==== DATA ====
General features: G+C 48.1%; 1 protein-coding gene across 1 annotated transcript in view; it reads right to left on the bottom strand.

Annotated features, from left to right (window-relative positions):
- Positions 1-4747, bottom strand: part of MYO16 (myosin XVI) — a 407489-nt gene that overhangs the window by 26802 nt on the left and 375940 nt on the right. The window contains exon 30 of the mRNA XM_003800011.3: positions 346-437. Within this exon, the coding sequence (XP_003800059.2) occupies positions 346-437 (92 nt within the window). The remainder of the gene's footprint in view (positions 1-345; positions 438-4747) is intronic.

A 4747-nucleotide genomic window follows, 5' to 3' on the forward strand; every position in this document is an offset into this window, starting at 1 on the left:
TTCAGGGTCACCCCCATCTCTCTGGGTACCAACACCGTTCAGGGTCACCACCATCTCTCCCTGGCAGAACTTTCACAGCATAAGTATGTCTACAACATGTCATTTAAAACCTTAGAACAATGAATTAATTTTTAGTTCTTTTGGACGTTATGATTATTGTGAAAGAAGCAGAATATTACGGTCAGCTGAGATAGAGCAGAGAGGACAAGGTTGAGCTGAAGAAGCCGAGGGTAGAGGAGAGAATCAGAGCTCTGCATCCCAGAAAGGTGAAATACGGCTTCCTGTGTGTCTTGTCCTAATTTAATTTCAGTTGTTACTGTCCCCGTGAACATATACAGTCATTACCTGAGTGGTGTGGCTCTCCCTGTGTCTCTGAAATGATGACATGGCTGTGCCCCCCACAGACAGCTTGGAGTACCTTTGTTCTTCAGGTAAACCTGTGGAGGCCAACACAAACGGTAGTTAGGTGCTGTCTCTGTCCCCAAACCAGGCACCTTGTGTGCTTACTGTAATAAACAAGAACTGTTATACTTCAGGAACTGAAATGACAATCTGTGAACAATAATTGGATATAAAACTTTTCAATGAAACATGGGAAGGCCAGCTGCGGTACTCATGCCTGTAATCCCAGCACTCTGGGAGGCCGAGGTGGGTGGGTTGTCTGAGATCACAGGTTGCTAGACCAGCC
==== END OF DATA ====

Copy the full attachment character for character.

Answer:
General features: G+C 48.1%; 1 protein-coding gene across 1 annotated transcript in view; it reads right to left on the bottom strand.

Annotated features, from left to right (window-relative positions):
- Positions 1-4747, bottom strand: part of MYO16 (myosin XVI) — a 407489-nt gene that overhangs the window by 26802 nt on the left and 375940 nt on the right. The window contains exon 30 of the mRNA XM_003800011.3: positions 346-437. Within this exon, the coding sequence (XP_003800059.2) occupies positions 346-437 (92 nt within the window). The remainder of the gene's footprint in view (positions 1-345; positions 438-4747) is intronic.

A 4747-nucleotide genomic window follows, 5' to 3' on the forward strand; every position in this document is an offset into this window, starting at 1 on the left:
TTCAGGGTCACCCCCATCTCTCTGGGTACCAACACCGTTCAGGGTCACCACCATCTCTCCCTGGCAGAACTTTCACAGCATAAGTATGTCTACAACATGTCATTTAAAACCTTAGAACAATGAATTAATTTTTAGTTCTTTTGGACGTTATGATTATTGTGAAAGAAGCAGAATATTACGGTCAGCTGAGATAGAGCAGAGAGGACAAGGTTGAGCTGAAGAAGCCGAGGGTAGAGGAGAGAATCAGAGCTCTGCATCCCAGAAAGGTGAAATACGGCTTCCTGTGTGTCTTGTCCTAATTTAATTTCAGTTGTTACTGTCCCCGTGAACATATACAGTCATTACCTGAGTGGTGTGGCTCTCCCTGTGTCTCTGAAATGATGACATGGCTGTGCCCCCCACAGACAGCTTGGAGTACCTTTGTTCTTCAGGTAAACCTGTGGAGGCCAACACAAACGGTAGTTAGGTGCTGTCTCTGTCCCCAAACCAGGCACCTTGTGTGCTTACTGTAATAAACAAGAACTGTTATACTTCAGGAACTGAAATGACAATCTGTGAACAATAATTGGATATAAAACTTTTCAATGAAACATGGGAAGGCCAGCTGCGGTACTCATGCCTGTAATCCCAGCACTCTGGGAGGCCGAGGTGGGTGGGTTGTCTGAGATCACAGGTTGCTAGACCAGCC